Deep in remote Oz, an antenna has 'heard' the oldest stars

And they're way too loud ... unless dark matter is involved

The EDGES instrument at Murchison
The EDGES instrument is 260 km from the nearest radio transmitter. Image: CSIRO

A group of US researchers working at a remote site in north-west Australia have identified signals from the oldest stars ever observed, born roughly 180 million years after the Big Bang.

The observation has also set astronomers a brand-new puzzle: the signal's too strong, and that might indicate an interaction between baryons (ordinary matter) and dark matter.

The research team, led by Dr Judd Bowman of Arizona State University, worked for 12 years, nine of them from the Murchison Radio-astronomy Observatory (MRO) site in Western Australia. In this paper in Nature, they describe a 78 MHz signal they believe dates from stars that formed 13.6 billion years ago. That would date the stars as among the very first that formed after the Big Bang.

The signal was hard to detect because 78 MHz is in a busy part of the radio spectrum, close to FM broadcasts, fixed radios and navigation beacons.

Dr Bowman created an instrument, the Experiment to Detect the Global EoR (Epoch of Reionization) Signature (EDGES) to seek these signals, and brought it to the Murchison site nine years ago seeking radio quiet.

EDGES has a relatively small antenna – a few square metres – coupled to a radio receiver and signal processor (there are two EDGES instruments at the MRO site).

NSF image of the evolution of the universe

The evolution of the universe, according to the National Science Foundation. Image: N R Fuller

The signal announced today was detected in 2015 and 2016, but needed two-plus years of checking before the group could release its result.

The matter of dark matter

Detecting the stars at all was a feat: the light is too faint to be detected directly.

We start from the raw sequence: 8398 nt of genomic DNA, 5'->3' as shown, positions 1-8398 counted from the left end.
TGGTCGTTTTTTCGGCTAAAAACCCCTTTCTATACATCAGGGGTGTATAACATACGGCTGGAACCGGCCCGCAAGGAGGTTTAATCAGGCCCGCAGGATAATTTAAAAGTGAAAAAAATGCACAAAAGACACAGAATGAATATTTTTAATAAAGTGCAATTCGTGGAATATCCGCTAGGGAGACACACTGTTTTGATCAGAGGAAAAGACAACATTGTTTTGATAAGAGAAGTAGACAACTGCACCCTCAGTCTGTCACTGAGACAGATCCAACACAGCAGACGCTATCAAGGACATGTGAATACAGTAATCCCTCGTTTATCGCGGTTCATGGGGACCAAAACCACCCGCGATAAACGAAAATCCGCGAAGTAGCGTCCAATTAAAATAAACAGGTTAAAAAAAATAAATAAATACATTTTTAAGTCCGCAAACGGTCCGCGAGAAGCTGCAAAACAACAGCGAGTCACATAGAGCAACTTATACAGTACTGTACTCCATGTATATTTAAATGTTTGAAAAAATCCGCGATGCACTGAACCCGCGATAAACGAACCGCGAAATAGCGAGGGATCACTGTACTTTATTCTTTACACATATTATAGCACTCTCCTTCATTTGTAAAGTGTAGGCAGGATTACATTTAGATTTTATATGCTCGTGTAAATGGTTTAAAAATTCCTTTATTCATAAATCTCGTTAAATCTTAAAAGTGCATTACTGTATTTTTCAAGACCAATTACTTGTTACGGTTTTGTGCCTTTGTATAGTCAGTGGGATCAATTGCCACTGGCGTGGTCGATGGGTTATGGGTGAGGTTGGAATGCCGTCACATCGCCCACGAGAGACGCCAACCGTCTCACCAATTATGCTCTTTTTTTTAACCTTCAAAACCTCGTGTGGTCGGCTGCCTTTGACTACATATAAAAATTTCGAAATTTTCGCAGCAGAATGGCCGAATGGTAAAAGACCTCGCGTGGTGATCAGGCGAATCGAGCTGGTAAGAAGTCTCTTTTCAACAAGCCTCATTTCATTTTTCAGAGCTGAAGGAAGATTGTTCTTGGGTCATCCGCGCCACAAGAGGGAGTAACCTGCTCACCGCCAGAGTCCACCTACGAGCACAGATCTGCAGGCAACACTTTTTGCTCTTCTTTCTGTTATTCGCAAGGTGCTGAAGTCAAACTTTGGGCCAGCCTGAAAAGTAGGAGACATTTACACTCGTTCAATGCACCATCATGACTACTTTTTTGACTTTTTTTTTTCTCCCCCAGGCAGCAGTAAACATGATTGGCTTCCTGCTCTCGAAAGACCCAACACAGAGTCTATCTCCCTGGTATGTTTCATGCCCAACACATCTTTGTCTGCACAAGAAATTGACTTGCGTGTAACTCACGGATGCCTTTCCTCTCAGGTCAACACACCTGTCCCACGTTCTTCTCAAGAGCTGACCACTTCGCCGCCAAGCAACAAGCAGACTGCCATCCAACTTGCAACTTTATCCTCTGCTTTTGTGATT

What EDGES detected was a signal given off by neutral hydrogen (one proton and one electron – non-ionised hydrogen) that made up most of the universe when stars first began to form. That hydrogen would be excited by the stars' energy, and would radiate at 1.4 GHz; 13-plus billion years' of redshift means today, the signal is at the frequency Dr Judd detected.

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EDGES had to be able to discriminate that signal from the vast background noise of the universe, as well as getting rid of Earth-based radio waves (including radio signals bouncing back from the moon).

However, there's something wrong – and this is where dark matter might enter the picture.

As the National Science Foundation's (NSF's) Peter Kurczynksi explains in the video below, the signal EDGES found is twice as loud as astronomers expected, “meaning the absorbing gas in the early universe was colder than we thought possible”.

Youtube Video

Astronomer Katie Mack provided more detail at Scientific American:

“There are only two ways an absorption signal against background radiation could be stronger than expected. One is if the radiation was brighter than we thought. There has been an unexplained radio background seen, but not at these frequencies, and we don’t know what could make so many radio waves at the time of the first stars. The other possibility is that the gas was colder than we thought, thus absorbing more of the background light. As far as we know, there was only one thing in the Universe at that time that was colder than the neutral hydrogen: dark matter.”

If there was such an interaction, heat could pass from the hydrogen to the dark matter. However, until now the only known interaction between baryons and dark matter has been through gravity, but that's not a strong enough interaction to explain the signal Judd found.

The implication of a dark matter interaction, Mack wrote, is that it represents a proof of the stuff's existence, which has been hard to find.

The dark matter analysis was published in a separate paper at Nature, by Rennan Barkana of the University of Tel Aviv.

Australia's CSIRO discusses the Murchison facility in this article. ®




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